How to Measure Snowboard Stance Width

Snowboarding is a sport that people of all ages and abilities can enjoy. It is a great way to stay active in the winter, and there are many different ways to enjoy the sport. One important thing to consider when snowboarding is stance width. This article will teach you how to measure snowboard stance width and explain why it is essential.

Many riders struggle with finding the correct stance width and end up riding in a too wide or narrow stance for them. Riding in an incorrect stance can make it more difficult to control your snowboard, especially when turning. The good news is it’s easy to measure your stance width at home without help from anyone.

How to Measure Snowboard Stance Width

Things You’ll Need

  • Ruler
  • Measuring tape
  • Pencil, pen, or marker
  • Snowboard

A Stepwise Guide on How to Measure Snowboard Stance Width

Step 1: Determine Your Stance Width Preference

There are three common stances used in the snowboarding world:

Narrow

Your boot heels will be touching or almost touching when standing over your board on a flat surface.

Wide

You’ll have about an extra one or two inches of space between the heels of your boots when standing over your board on a flat surface.

Even

This is technically considered narrow and wide since your feet will naturally fall into this position when standing over your board on a flat surface but typically falls between narrow and wide.

Step 2: Measure the Stance Width

When measuring your stance width, you can place your boot directly into the binding or use a ruler. The advantage of placing your boot in the binding is that you will have a nice flat surface when determining how narrow/wide your feet are in comparison to each other, but once you remove it from the binding, make sure to mark where the bindings rested on your boots since this will help know where to set up.

Measuring Stance Width

The disadvantage of placing your boot directly in the binding is that every snowboard/binding is built differently, so it might not fit snugly. However, if you happen to have an old pair of boots laying around, then using them with an old snowboard would be perfect if this is the case. Using a ruler might have more accurate measurements, but this time you’ll have to get your feet wet, so mark where the waterline was on your boots after taking them off before drying them thoroughly.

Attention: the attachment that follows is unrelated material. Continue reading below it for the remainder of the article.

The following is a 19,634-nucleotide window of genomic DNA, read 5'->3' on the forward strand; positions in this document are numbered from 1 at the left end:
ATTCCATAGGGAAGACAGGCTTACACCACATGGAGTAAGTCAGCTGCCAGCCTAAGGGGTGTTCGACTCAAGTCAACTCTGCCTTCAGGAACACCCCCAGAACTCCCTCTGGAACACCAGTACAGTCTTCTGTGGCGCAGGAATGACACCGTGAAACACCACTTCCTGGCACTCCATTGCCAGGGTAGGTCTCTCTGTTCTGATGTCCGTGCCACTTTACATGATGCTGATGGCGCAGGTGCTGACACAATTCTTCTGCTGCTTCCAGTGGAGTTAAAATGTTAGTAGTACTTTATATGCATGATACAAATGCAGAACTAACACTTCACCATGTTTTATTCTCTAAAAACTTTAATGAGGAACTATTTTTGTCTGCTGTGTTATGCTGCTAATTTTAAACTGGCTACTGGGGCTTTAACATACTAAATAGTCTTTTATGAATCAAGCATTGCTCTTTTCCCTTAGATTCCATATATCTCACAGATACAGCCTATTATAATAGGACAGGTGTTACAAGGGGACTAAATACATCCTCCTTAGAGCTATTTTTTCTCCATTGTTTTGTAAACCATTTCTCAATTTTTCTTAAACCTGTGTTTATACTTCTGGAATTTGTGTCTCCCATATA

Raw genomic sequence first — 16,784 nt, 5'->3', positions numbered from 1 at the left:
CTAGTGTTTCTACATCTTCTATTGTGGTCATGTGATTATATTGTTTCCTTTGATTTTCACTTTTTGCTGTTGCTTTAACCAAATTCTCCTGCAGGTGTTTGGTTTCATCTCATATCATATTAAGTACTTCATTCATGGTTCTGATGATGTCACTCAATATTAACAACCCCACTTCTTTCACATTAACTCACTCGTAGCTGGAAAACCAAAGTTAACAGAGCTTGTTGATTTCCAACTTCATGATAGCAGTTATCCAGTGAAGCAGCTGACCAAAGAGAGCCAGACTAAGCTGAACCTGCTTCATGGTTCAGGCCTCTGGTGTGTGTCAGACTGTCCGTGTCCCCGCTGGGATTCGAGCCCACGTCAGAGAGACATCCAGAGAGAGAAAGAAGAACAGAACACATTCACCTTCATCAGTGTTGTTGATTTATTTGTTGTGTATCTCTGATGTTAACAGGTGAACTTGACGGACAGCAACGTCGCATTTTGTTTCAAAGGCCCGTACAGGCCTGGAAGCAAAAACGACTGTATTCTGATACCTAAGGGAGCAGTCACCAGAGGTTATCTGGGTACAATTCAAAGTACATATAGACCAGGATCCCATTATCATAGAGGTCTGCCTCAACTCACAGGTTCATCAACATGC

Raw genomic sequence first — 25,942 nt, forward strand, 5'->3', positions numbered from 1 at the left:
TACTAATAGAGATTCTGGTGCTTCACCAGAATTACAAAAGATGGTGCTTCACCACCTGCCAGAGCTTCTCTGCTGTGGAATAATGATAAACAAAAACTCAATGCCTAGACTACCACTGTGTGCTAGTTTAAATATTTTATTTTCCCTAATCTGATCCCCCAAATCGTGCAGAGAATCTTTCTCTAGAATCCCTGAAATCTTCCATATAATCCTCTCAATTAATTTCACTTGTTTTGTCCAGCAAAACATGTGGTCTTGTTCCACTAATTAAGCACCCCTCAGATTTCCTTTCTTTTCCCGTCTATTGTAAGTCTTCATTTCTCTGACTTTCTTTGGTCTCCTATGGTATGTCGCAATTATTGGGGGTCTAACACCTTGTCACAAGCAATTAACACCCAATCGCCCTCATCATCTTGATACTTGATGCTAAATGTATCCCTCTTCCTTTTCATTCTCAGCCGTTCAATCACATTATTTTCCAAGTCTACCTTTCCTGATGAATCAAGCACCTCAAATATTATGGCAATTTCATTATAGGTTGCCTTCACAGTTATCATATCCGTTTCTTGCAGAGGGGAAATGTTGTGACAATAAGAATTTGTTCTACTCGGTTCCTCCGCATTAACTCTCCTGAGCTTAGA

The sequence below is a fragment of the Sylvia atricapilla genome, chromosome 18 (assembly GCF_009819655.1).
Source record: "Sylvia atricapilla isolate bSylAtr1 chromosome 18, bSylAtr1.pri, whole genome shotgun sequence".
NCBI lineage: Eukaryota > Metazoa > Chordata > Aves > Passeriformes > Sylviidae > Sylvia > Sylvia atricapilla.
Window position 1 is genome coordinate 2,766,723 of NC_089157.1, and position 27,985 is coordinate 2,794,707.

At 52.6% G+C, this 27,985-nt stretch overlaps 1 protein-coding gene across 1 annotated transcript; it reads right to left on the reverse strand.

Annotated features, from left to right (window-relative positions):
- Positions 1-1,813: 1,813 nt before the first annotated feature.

Step 3: Measure

There are two ways in which you can measure your stance width:

Inside Edge

Place your board flat on the ground and stand over it with one of your feet. With one foot directly inside each binding, lean down until you’re shoulder is parallel to the snowboard and record how wide (in inches) between your boot heels when standing directly in each binding; this will be useful for knowing how wide (in centimeters) that particular boot’s binding should be.

Outside Edge

Do the same as you did in the previous version, but this time make sure to stand far enough away from your board so that both bindings create a 90-degree angle; record how wide (in inches) between your boot heels when standing outside each binding.

Step 4: Mark Your Stance

You can either use a pencil and ruler or a marker and ruler depending on what equipment and tools are available. However, there are three standard markings used in setting up one’s snowboard:

  • 1″/2.5cm marks: Mark each line at one-inch intervals for measuring. This is helpful if you’re planning on using centimeters for setting up your stance width.
  • 5cm/7.5cm marks: Mark each line at five-centimeter intervals for measuring. This is helpful if you’re planning on using inches for setting up your stance width.
  • Repeat the following sequence until both boot heels are marked directly across from each other: “X,” “-,” “+.” If done correctly, the heels of your boots should ultimately be opposite one another with no gaps or overlaps in between them when standing over your board on a flat surface. You can also use this method to find out how high off the ground that particular binding’s resting spot would be if it were mounted onto your board without taking measurements first. This trick will help save time and give you more leeway when setting up your bindings.

You Can Check It Out to Clean Snowboard Base

Step 5: Set Up Your Stance

Once you’ve found out how wide (in centimeters) that particular boot’s binding should be and marked each heel directly across from the other, here are a few options of how to go about setting up one’s snowboard: